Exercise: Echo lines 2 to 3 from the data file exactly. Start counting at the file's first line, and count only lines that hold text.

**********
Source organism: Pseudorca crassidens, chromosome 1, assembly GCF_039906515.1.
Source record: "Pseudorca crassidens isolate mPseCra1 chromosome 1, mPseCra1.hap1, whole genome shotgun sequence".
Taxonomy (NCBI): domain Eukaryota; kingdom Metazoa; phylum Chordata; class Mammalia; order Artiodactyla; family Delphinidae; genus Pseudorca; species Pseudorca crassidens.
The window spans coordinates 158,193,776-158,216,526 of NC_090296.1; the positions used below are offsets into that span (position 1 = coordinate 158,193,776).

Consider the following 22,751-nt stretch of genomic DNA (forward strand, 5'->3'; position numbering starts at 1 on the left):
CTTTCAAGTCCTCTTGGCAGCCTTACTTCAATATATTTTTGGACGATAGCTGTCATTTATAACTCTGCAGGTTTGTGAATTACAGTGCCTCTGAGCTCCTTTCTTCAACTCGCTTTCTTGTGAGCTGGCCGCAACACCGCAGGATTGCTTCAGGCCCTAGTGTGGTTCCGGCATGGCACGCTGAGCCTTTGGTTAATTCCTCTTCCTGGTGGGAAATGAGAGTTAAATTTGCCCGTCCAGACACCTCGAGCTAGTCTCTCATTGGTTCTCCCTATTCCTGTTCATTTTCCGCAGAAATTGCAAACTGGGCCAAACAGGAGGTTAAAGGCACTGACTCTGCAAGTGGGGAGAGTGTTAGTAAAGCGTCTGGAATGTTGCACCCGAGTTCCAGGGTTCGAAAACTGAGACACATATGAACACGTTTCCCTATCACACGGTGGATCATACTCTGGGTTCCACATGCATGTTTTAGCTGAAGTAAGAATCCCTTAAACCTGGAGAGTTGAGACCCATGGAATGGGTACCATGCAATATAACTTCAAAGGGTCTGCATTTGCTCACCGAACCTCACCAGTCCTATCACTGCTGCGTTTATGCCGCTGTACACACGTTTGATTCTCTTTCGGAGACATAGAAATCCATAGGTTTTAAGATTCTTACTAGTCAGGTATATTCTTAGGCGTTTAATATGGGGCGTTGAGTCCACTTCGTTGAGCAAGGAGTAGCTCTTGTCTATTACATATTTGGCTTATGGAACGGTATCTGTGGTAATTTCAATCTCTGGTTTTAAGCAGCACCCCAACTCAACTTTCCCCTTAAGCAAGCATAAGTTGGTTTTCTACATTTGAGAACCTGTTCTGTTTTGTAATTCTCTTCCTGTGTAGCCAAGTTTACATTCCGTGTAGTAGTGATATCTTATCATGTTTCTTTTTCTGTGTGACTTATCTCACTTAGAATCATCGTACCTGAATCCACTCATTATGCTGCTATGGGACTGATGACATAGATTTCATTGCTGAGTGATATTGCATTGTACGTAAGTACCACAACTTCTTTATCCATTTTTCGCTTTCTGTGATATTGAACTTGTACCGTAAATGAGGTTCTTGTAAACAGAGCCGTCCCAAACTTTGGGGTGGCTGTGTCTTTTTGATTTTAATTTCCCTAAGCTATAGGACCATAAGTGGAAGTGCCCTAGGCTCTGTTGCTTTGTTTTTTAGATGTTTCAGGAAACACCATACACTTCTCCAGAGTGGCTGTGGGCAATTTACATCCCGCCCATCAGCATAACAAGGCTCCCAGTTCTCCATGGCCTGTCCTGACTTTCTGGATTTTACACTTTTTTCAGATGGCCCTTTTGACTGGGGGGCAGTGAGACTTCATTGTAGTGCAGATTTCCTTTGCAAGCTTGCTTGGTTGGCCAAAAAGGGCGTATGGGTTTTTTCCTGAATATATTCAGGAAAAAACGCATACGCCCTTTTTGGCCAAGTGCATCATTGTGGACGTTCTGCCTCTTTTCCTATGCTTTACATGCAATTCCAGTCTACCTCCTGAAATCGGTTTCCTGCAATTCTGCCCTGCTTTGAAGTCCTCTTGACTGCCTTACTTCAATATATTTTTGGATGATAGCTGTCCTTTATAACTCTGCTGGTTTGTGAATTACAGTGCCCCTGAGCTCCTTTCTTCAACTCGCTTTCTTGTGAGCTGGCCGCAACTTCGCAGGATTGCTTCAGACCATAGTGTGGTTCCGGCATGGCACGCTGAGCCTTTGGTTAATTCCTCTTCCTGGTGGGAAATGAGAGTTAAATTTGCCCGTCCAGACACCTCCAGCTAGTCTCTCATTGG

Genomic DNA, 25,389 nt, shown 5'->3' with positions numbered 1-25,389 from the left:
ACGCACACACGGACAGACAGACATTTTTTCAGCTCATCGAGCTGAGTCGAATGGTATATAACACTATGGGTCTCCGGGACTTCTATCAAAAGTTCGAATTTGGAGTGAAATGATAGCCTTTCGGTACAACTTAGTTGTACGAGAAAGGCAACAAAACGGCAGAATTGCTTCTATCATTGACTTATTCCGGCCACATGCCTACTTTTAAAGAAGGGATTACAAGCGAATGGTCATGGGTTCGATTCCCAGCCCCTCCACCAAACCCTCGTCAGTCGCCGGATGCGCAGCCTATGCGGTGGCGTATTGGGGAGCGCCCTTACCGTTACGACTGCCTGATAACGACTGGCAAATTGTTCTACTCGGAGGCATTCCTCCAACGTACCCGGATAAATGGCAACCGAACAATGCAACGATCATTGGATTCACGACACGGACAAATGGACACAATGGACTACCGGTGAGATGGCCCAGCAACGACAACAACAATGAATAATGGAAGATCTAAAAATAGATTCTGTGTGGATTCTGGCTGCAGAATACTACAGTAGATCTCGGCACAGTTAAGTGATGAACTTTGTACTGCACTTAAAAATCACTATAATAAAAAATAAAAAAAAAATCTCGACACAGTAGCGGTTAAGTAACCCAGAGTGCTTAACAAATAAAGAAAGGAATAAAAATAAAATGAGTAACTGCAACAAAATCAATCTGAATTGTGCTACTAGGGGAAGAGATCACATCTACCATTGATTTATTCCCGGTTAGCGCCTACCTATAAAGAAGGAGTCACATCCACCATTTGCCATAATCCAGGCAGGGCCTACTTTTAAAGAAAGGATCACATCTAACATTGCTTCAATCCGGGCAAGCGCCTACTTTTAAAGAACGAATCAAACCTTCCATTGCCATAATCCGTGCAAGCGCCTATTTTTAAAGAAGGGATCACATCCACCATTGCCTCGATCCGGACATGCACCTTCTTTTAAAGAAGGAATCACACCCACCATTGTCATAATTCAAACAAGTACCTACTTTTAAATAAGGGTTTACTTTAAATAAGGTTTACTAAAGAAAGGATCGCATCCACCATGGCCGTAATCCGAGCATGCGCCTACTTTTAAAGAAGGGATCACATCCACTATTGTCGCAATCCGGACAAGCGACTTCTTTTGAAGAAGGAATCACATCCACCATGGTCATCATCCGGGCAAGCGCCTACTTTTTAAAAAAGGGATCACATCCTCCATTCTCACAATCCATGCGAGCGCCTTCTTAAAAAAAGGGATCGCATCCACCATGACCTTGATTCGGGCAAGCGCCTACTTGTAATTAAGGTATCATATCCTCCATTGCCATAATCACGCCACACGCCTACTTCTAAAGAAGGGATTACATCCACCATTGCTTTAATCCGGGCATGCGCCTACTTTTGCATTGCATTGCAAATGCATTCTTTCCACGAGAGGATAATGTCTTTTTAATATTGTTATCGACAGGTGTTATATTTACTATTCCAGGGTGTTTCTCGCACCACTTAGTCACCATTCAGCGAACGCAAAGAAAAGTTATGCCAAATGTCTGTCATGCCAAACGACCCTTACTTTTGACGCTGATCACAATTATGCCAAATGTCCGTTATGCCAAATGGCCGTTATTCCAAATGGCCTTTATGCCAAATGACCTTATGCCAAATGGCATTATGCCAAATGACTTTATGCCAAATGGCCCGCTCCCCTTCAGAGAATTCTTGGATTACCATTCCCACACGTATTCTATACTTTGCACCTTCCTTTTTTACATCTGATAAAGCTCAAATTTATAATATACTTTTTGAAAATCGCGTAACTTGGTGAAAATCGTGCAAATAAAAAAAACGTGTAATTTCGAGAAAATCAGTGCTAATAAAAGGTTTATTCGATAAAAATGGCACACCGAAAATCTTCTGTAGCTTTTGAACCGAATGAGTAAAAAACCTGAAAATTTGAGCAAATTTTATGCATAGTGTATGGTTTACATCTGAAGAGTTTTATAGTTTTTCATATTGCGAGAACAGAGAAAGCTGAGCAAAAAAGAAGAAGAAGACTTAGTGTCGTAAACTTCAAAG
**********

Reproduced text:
Source record: "Pseudorca crassidens isolate mPseCra1 chromosome 1, mPseCra1.hap1, whole genome shotgun sequence".
Taxonomy (NCBI): domain Eukaryota; kingdom Metazoa; phylum Chordata; class Mammalia; order Artiodactyla; family Delphinidae; genus Pseudorca; species Pseudorca crassidens.